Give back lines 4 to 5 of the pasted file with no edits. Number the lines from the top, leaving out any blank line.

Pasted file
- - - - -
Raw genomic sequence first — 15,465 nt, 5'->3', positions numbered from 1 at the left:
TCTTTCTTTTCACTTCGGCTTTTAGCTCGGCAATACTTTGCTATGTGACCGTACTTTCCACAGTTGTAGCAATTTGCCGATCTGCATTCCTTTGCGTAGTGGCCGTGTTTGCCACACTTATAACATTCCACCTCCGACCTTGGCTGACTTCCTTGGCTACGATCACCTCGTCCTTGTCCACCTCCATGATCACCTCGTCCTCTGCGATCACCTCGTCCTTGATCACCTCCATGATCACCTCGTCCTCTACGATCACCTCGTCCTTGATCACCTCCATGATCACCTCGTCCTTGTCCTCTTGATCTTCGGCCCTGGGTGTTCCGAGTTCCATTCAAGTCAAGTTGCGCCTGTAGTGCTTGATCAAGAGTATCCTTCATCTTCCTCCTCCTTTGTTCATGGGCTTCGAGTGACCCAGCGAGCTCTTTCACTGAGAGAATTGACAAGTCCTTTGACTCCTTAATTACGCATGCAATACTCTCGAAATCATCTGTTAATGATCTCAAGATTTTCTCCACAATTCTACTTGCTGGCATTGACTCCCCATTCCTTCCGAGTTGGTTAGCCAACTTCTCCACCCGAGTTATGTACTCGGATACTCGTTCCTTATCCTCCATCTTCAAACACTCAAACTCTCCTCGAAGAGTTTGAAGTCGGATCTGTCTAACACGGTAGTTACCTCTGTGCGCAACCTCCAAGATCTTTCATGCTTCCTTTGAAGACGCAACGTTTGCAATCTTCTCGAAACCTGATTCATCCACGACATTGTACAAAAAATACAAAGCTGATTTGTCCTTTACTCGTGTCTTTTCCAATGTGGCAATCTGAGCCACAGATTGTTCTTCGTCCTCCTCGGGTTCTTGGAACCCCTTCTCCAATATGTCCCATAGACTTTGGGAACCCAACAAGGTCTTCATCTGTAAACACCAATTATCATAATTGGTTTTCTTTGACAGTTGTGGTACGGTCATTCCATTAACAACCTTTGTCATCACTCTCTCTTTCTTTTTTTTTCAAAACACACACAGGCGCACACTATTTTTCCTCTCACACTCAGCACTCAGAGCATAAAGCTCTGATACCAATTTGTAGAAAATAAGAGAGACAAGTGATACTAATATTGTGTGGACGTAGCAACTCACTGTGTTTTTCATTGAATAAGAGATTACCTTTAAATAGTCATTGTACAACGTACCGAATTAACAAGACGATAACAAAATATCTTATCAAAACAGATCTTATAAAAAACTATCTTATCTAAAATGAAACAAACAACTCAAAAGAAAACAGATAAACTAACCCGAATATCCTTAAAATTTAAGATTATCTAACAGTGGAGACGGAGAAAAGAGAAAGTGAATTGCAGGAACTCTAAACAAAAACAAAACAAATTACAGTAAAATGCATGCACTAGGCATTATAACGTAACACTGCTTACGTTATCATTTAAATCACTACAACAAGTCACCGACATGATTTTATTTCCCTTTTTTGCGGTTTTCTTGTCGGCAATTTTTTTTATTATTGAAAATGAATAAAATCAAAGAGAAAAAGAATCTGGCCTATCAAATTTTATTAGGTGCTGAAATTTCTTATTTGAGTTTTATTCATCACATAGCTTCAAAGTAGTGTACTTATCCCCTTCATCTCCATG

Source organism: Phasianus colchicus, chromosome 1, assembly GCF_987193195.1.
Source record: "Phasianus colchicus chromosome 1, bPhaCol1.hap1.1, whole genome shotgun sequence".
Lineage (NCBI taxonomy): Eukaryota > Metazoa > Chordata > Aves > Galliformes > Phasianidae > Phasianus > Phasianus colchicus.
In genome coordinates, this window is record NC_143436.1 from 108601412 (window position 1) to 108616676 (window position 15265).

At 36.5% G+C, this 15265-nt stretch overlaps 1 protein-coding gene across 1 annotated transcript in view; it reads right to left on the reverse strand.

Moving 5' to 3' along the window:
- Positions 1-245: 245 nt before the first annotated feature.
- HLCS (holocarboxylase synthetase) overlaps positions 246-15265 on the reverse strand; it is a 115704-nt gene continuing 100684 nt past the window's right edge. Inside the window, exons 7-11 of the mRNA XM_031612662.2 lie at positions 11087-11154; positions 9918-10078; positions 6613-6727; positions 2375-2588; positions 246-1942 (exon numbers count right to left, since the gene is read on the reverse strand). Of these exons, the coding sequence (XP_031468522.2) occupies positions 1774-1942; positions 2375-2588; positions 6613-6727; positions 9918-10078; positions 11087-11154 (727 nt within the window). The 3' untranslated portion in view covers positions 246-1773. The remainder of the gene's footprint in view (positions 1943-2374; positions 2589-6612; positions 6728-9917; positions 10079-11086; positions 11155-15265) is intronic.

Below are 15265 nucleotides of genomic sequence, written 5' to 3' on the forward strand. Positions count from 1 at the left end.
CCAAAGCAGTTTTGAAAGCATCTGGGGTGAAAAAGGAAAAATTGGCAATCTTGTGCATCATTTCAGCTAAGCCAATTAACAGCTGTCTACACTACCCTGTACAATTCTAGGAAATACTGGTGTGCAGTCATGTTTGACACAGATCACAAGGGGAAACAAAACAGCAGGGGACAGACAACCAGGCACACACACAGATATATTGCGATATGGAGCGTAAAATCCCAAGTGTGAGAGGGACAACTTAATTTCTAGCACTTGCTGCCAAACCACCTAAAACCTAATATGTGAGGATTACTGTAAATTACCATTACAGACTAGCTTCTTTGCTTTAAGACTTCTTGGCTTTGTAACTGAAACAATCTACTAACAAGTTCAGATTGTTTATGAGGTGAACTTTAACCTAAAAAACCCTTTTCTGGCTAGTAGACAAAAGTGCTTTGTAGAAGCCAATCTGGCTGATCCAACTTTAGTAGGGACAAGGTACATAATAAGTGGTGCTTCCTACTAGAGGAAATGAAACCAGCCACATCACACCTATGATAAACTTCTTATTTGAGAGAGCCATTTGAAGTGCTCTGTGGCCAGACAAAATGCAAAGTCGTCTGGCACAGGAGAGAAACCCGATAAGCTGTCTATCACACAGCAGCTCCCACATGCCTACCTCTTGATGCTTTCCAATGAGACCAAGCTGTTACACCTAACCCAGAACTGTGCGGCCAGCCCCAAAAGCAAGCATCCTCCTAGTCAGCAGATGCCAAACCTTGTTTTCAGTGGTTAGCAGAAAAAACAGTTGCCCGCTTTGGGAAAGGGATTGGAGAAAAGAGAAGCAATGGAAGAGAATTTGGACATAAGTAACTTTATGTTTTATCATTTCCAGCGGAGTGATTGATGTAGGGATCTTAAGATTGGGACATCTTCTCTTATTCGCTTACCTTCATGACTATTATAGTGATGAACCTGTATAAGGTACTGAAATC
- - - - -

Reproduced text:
Source record: "Phasianus colchicus chromosome 1, bPhaCol1.hap1.1, whole genome shotgun sequence".
Lineage (NCBI taxonomy): Eukaryota > Metazoa > Chordata > Aves > Galliformes > Phasianidae > Phasianus > Phasianus colchicus.